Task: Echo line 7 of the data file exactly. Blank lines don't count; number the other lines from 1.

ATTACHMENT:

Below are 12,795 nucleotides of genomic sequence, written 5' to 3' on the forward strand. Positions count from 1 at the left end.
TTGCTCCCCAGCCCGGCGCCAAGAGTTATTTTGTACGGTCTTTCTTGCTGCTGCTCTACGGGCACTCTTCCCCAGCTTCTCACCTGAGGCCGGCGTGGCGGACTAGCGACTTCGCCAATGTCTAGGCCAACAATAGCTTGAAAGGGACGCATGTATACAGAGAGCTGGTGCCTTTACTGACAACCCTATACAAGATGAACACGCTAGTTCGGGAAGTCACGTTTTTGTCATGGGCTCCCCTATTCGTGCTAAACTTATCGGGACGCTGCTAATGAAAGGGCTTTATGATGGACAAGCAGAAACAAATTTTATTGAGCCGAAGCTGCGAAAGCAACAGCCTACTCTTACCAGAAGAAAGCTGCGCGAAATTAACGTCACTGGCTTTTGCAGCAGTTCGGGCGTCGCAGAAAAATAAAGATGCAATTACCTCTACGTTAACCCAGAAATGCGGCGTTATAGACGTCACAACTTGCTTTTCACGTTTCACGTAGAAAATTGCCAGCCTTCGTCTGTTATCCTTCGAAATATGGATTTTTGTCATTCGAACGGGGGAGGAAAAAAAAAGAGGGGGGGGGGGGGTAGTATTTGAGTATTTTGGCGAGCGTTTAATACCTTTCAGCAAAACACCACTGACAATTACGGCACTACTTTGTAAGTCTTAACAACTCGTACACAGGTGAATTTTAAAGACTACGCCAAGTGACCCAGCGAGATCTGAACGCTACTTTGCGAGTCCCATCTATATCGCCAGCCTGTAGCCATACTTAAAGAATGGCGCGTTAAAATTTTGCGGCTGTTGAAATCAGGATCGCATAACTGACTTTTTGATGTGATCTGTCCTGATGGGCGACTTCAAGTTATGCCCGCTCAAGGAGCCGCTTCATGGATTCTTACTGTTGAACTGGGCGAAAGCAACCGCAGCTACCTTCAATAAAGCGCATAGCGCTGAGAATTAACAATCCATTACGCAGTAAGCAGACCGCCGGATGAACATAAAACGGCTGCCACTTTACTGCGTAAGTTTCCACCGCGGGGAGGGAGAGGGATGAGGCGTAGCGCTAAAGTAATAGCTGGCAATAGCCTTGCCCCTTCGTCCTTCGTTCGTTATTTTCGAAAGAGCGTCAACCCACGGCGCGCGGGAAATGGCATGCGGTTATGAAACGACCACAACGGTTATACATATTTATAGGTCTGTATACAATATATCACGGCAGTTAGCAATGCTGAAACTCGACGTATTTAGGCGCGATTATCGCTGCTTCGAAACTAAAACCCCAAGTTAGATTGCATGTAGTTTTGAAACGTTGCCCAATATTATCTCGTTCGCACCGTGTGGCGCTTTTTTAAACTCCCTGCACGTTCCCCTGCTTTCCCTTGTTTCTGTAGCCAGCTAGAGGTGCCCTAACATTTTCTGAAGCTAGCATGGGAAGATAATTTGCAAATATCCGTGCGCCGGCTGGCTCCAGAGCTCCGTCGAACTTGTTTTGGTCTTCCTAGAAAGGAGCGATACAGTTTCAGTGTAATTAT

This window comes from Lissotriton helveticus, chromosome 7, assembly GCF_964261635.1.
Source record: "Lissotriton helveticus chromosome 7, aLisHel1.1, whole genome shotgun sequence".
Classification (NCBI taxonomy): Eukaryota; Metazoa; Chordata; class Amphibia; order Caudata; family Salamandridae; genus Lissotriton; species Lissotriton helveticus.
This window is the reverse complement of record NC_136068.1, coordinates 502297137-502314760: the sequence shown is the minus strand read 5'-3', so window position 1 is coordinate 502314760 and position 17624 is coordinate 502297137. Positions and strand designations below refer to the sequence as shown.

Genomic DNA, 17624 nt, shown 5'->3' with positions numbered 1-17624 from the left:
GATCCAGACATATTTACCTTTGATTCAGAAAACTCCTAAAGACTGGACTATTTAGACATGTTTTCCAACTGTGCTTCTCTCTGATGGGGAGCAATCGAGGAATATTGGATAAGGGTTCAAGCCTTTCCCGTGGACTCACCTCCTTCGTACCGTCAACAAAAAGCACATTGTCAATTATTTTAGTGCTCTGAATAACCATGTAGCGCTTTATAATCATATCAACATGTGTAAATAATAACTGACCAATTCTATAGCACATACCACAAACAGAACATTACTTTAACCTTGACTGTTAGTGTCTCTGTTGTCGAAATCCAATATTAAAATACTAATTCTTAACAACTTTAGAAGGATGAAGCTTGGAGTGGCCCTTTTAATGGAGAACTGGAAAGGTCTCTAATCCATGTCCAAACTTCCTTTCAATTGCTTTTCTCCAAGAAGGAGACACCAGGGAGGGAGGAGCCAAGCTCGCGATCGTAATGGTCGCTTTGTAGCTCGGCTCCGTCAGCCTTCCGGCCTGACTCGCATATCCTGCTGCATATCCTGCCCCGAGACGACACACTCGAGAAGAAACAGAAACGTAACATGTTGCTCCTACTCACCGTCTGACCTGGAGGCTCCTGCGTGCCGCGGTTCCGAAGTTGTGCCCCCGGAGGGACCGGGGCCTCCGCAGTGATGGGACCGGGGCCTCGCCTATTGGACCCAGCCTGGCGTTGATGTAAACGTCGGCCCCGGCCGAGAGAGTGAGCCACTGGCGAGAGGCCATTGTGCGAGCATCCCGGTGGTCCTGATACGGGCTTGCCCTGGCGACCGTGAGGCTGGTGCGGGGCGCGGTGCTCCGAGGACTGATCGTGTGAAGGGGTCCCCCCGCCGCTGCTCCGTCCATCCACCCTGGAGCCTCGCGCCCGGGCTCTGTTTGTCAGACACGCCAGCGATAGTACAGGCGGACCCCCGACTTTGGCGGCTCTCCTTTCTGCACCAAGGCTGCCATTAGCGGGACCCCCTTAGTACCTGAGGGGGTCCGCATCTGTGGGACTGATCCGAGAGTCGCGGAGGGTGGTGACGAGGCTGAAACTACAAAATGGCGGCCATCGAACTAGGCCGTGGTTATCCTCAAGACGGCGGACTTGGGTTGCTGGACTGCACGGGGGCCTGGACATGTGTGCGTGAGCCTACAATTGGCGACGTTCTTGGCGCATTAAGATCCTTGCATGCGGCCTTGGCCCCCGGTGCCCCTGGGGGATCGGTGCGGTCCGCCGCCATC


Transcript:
Genomic DNA, 17624 nt, shown 5'->3' with positions numbered 1-17624 from the left: